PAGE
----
Vinge's stories are characteristically set in a fully realized, minutely detailed world. Critics often praise the skill with which Vinge creates the believable and complex social structures of her futuristic world. The Outcasts of Heaven Belt (1978) exemplifies Vinge's close attention to societal values. This novel concerns the war between a fallen democracy and a socialist military society, both of which are contrasted to the protagonist's idealized society founded on complex kinship and marriage ties. Although some critics feel that the multiple levels in Vinge's stories are not always successful, most find her work thematically rich, tightly constructed, and psychologically and sociologically complex.
(See also Contemporary Authors, Vols. 93-96.)
This impressive debut volume ["Fireship"] is composed of two novelettes…. [The title story is] a tightly constructed adventure story, told with a deft, light touch. "Mother and Child," the second story, traces the maturation of a young woman, a priestess, in a medieval type of world where humans are manipulated "for their own good" by benevolent aliens. This story works on a number of levels and is a rich reading experience. The two tales are absolutely dissimilar, and they are both absolutely marvelous. (pp. 75-6)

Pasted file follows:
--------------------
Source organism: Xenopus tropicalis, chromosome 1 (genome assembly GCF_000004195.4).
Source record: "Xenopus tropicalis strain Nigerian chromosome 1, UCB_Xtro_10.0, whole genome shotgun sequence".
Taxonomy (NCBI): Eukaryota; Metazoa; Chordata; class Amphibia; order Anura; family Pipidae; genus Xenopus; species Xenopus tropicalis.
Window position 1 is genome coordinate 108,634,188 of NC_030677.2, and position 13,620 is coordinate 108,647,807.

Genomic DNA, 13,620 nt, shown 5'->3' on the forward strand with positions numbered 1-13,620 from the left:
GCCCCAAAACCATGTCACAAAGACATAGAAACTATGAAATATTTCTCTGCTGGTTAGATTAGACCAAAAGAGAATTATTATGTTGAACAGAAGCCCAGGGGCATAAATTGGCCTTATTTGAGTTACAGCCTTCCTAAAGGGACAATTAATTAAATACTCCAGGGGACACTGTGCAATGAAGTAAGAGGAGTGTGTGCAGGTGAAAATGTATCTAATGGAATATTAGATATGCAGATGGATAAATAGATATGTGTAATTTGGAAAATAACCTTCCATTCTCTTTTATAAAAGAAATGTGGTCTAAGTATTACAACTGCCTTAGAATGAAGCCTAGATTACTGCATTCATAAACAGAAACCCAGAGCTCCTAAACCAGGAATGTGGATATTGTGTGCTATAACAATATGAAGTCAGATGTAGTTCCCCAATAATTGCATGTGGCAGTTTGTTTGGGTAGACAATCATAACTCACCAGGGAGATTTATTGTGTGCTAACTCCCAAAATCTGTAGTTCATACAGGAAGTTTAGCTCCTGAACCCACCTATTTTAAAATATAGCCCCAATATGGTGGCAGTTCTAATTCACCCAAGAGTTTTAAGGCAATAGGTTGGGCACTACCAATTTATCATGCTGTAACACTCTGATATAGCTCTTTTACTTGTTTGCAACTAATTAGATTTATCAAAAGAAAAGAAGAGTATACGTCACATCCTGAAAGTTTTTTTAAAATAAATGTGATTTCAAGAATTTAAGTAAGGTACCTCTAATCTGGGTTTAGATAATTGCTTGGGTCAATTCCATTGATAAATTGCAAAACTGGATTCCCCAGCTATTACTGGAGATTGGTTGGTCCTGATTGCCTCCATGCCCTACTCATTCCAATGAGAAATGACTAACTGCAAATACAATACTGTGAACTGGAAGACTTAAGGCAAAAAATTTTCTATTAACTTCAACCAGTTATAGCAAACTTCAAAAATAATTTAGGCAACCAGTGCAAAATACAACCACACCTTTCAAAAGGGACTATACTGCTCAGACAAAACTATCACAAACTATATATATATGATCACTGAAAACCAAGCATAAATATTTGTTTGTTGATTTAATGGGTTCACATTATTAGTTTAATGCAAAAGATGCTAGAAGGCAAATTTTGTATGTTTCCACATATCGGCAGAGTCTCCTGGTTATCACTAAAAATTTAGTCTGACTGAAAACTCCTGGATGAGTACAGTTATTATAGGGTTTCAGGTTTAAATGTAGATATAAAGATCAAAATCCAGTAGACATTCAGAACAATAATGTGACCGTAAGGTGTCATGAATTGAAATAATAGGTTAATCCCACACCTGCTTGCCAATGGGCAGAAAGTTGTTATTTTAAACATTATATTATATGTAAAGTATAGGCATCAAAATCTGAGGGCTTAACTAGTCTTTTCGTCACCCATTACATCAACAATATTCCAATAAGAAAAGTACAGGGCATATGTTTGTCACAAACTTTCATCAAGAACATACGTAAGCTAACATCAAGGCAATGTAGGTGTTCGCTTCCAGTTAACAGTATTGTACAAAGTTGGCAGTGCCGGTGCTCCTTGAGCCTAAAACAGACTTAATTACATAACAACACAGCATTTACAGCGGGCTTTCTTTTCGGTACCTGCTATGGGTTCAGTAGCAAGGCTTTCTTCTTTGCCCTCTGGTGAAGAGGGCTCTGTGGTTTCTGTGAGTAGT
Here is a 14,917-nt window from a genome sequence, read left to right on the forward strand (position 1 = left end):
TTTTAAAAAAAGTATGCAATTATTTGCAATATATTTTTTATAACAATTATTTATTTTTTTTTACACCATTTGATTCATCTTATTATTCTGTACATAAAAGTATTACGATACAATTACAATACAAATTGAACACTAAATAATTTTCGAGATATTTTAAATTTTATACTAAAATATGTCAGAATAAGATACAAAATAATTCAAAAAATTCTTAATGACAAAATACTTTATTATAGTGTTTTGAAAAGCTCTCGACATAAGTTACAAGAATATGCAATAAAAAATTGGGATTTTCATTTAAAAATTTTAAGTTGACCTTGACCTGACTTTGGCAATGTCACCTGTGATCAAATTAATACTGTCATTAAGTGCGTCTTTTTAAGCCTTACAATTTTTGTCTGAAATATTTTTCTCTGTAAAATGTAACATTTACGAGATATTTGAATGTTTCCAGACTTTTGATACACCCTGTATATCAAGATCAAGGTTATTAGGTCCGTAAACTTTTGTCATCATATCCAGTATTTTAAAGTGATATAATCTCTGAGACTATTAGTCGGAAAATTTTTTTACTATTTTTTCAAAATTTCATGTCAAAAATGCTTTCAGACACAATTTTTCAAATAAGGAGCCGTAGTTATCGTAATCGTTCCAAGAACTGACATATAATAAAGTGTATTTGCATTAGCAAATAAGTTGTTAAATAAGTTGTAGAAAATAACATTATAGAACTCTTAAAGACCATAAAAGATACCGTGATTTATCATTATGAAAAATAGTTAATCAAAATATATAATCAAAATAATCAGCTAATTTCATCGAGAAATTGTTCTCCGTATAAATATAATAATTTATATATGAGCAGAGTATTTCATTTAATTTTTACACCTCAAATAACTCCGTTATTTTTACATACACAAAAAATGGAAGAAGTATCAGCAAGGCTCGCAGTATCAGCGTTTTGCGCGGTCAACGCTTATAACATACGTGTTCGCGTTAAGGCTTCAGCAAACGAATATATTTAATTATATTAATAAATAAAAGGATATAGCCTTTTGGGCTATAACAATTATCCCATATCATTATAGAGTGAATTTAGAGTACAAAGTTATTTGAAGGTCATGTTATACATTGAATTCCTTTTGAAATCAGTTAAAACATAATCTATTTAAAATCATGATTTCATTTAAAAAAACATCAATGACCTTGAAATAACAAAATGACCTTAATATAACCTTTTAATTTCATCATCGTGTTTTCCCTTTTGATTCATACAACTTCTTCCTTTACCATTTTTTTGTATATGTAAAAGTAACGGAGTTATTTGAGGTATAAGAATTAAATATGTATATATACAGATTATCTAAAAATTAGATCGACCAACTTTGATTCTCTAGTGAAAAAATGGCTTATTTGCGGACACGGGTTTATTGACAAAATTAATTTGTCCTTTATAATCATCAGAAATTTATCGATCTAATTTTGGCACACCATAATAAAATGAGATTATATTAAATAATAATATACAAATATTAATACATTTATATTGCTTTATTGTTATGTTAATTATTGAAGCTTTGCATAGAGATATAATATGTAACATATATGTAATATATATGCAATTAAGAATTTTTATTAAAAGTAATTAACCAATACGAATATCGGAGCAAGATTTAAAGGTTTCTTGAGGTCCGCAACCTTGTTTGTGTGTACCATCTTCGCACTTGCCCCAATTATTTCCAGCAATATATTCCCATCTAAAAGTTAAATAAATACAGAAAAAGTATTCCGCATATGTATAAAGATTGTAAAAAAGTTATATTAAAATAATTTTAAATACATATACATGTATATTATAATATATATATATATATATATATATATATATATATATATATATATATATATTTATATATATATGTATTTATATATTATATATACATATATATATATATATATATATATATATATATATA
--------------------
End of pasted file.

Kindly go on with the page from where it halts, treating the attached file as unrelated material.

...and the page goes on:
A review of "Fireship," in Publishers Weekly, Vol. 214, No. 19, November 6, 1978, pp. 75-6.
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Robin G. Adams
Fireship actually houses two distinct mini-novels, Fireship and Mother and Child. Both are evidence of Vinge's rightful place as one of s-f's luminaries. They are both well written, highly enjoyable works, and demonstrate the variety of style found in science fiction.
Fireship is a light-hearted adventure story…. Mother and Child is a more thoughtful work. A post-holocaust tribal priestess, born with hearing and perfect vision into a deaf and nearly-blind world, bears a child that could bridge the gap between her tribe and its warring neighbor, and restore to them all the knowledge of their ancestors. It is a sensitive portrayal, skillfully handled from the viewpoints of several characters. Together the two works are an excellent choice for any s-f collection, or a good place to start one.